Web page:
He pulls the torn sack off the corpse and drops it under the table. Irrelevant detail and slightly unnatural - wouldn't he have to bend down/reach under to drop it under the table? Why not just throw it into a corner? Beside him, Siris leans on the table. Her grin has faded, but there's a sharp, hungry look in her eyes.

"All right, dearest," Anzu breathes, turning the goat onto its back. "I've got italics not needed this, so you just, ah, bear witness italics not needed, would you? I'll ... I'll examine it and-- and-- see where the spirit dwelt and--" He pauses to compose himself, resting a hand on the goat's chest. Through the whirlwind of excitement, he realises there might be a paper in this and laughs aloud. Let's see the Academy dismiss him as a profane butcher then! italics not needed. Apart from all the random italics this is a good paragraph

A faint, almost imperceptible pulse shudders under his fingers. Anzu glances down, frowning, and the goat strikes out at his nose with a hoof. He yelps and jerks backwards, almost falling over. He grabs the edge of the table, head craned away from the goat. The goat's legs spasm, kicking at the air. The remains of its head toss, sending blood and flecks of brain flying. A chunk smacks wetly into Anzu's cheek. The goat's body convulses, thumping against the table.

Either the spirit has not entirely fled the vessel or the goat isn't dead yet. You said earlier that half its head is missing. The latter doesn't seem like a realistic option in that case. Anzu's not sure which is worse.

He reaches out, hand trembling, and clamps down on the goat's neck, squeezing until he can feel its trachea crack. The goat arches its back, jaw grinding, ears flicking. Again, if half its head is missing, how does it have both a complete jaw and both ears? It rocks its torso back and forth, until it wrenches its neck free from Anzu's hand and falls to the stone floor.

It lands at Raimut's feet, the skin of its belly splitting open. Viscera, blackened and putrefying, spill over his shoes. Raimut wrinkles his nose and takes a step back. The goat shudders and rocks. The stubs of its hooves scrabble for purchase on the floor. As Anzu stands rooted to the ground in shock, the goat hauls itself toward him, jaw chewing. This is my favourite part of the piece - you nailed the descriptions and it's pretty horrifying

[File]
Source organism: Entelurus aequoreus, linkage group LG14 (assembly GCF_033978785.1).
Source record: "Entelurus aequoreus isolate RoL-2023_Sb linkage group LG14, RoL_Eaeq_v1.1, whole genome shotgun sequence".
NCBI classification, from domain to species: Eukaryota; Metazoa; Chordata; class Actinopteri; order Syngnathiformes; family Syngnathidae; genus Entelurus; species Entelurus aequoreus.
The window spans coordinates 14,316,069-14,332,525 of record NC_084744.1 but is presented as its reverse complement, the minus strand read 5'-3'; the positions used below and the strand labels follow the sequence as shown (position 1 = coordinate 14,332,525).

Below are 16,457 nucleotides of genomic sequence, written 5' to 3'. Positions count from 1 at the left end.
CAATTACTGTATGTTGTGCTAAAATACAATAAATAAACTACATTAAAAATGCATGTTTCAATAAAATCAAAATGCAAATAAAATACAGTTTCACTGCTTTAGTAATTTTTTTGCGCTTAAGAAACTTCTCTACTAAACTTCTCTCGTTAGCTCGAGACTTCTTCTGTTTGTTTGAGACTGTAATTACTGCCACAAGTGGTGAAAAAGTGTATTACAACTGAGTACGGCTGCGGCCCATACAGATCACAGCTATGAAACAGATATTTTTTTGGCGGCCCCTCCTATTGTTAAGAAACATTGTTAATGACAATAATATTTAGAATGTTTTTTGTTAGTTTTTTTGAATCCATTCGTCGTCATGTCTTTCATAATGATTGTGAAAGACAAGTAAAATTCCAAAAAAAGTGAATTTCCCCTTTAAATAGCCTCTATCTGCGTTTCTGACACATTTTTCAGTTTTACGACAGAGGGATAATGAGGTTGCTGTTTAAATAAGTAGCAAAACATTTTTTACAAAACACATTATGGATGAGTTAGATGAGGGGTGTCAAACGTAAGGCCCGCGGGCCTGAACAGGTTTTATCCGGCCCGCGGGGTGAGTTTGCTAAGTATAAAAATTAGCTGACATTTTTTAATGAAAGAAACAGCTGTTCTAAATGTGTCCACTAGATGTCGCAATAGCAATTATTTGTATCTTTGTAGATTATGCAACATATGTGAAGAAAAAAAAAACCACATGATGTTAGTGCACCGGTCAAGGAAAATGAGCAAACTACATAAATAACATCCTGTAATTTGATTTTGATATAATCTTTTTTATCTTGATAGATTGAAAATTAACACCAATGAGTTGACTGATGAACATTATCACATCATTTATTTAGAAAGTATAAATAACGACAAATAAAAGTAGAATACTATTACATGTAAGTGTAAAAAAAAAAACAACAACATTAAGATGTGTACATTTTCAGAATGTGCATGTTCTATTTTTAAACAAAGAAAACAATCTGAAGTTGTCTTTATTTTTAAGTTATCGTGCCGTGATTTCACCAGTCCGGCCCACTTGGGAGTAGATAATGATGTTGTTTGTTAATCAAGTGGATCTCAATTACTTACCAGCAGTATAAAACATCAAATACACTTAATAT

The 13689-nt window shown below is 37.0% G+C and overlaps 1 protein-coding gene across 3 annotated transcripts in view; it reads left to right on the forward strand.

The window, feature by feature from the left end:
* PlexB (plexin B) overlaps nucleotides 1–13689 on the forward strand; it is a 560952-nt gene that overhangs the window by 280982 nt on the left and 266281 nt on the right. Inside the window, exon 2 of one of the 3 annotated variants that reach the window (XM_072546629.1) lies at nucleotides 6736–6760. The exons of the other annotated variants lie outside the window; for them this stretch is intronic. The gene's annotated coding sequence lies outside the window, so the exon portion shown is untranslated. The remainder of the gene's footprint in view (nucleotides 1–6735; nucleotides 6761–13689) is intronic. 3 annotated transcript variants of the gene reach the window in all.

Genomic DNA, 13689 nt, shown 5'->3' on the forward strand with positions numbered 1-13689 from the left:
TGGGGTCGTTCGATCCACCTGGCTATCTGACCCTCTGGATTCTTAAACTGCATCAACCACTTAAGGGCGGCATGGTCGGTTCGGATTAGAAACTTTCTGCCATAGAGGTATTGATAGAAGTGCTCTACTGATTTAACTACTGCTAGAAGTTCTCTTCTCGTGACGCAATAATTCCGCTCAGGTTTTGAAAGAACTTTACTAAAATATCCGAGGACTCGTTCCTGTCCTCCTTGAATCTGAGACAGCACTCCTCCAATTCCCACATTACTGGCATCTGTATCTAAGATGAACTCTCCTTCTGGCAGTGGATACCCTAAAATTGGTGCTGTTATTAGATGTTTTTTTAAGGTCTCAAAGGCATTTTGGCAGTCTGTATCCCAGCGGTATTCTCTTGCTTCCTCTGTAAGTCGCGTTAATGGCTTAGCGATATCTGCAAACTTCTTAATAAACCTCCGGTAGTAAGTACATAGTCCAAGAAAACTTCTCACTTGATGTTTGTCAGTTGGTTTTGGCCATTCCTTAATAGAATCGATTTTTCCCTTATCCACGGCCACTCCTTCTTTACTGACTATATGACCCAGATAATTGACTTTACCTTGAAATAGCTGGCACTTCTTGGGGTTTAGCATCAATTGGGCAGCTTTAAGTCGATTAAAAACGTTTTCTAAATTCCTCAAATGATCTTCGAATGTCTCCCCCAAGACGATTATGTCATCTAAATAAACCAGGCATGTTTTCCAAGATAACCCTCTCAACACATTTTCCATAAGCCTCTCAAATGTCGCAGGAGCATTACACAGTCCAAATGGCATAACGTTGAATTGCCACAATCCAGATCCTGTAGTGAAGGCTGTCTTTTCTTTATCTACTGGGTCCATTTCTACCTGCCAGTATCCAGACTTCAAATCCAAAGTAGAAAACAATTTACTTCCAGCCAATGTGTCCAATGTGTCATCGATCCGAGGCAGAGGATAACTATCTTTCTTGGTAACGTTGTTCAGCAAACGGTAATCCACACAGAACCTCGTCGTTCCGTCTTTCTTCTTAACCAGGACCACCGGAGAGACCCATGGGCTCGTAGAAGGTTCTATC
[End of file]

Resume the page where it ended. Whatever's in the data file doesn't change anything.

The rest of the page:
Anzu shrieks and throws his scalpel at it. The blade nicks its sole eye, bursting it. Vitreous humour sprays everywhere I get the feeling this can't be right, but I can't bring myself to google "sliced-open decaying eyeballs" but the goat is unimpeded. Anzu reaches for the heaviest thing nearby - an amputation knife, curved like a farmer's sickle. He brandishes the knife at the goat, preparing to throw it, too. Raimut chuckles.

"What do you think that's italics not particularly needed, here but you can get away with them going to do?" he says.

Anzu keens in terror. The goat crawls on, its intestines dragging on the floor, leaving a slug's trail of bile. The skin and muscle slough off its side. One of its back legs gently parts ways with its pelvis. The goat stretches its neck, jaw chomping, tongue reaching for Anzu's boot. This is awesomely graphic

"loving bind italics not needed it or something!" Siris yells, her voice hoarse. "Before it rides you!" These italics, on the other hand, are warranted as the stress would otherwise be on "rides"

Anzu kicks the goat, sending it skidding across the floor, under the table. He drops to his knees and pushes his thumb against the tip of the amputation knife. The pain shakes him, empties his mind. Teeth grit gritted, he smears a sloppy rune of binding on the floor with his blood. It comes out crooked, but the goat gives one last twitch and falls still. Anzu sticks his injured thumb into his mouth, shaking from adrenaline. The vessel is ruined, he thinks, blankly. There goes the paper.

Raimut grunts and shoves him aside. He picks up what's left of the goat and deposits it onto the table.

"How much," he says, "do you think the Academy will pay for a bound low spirit?"

You hit the prompt nicely, as expected, and achieved emotional range. My gripe is it's lacking in context, feeling more like an extract from a larger work. It's pretty good though and left me wanting to know more. Great descriptions during the action part - I felt suitably disgusted by the goat. The ending doesn't really work as an ending for me because, lacking a larger context, I can't guess the answer to Raimut's question.

Apr 29, 2012

by XyloJW

Mercedes posted:

:siren::siren:MERC-BRAWL 8: HITMAN MONKEY:siren::siren:

Papio Sapiens

1493 words













awareness new - awareness different - everything together - everything thoughts - aware

ursinus=name - ursinus=name keepers call - ursinus=me




I am

I am Ursinus


I hunt the human-thing. Not a human, this thing. Dead. Not alive, though like an alive thing. Moves like a human, looks like a human. Not smell. Smells machine. Smelled nasty. Rubber, the smell, like tires in my play-gym. Rubber smell. Others, too. Metal, glass. Nasty.

Man-thing walks through park - they call it that, it’s jungle made by men - like men do. Looking forward, around a little, never up. I can move up. I like moving down, on ground, but up is good too. In branches. The trees.

Cam said I kill human-thing. Test, he said. I get treats. Cam is always saying things, inside. There’s no Cam outside. Outside me. My head. Outside Ursinus, there’s no Cam. Katrina, she says Cam is a construct, thing that helps me. Not a human, but talks like a man in my head. I tell Katrina, okay, I got it. But I don’t. Cam is either human or not-human, but he’s in my head. It’s hard to think of, Cam. I let him talk to me, makes me feel not-alone.

I grabbed a branch, swung across to next, like so. I’m in front of human-thing now. Still doesn’t look up. Now, Cam tells me, now it’s time. Cam, maybe he’s not human and maybe he’s in my head, but he’s right. I drop from the branch, right on human-thing. On his shoulders. Human-thing falls, hard. Me on top. Heavy, Katrina explained before, sometime. Heavier than I was before. Before...awareness. Before I was Ursinus. As I hit human-thing, I feel rage. Red rage, bloody rage, defending my troop, my mate, my YOUNG. RAGE! RAGE!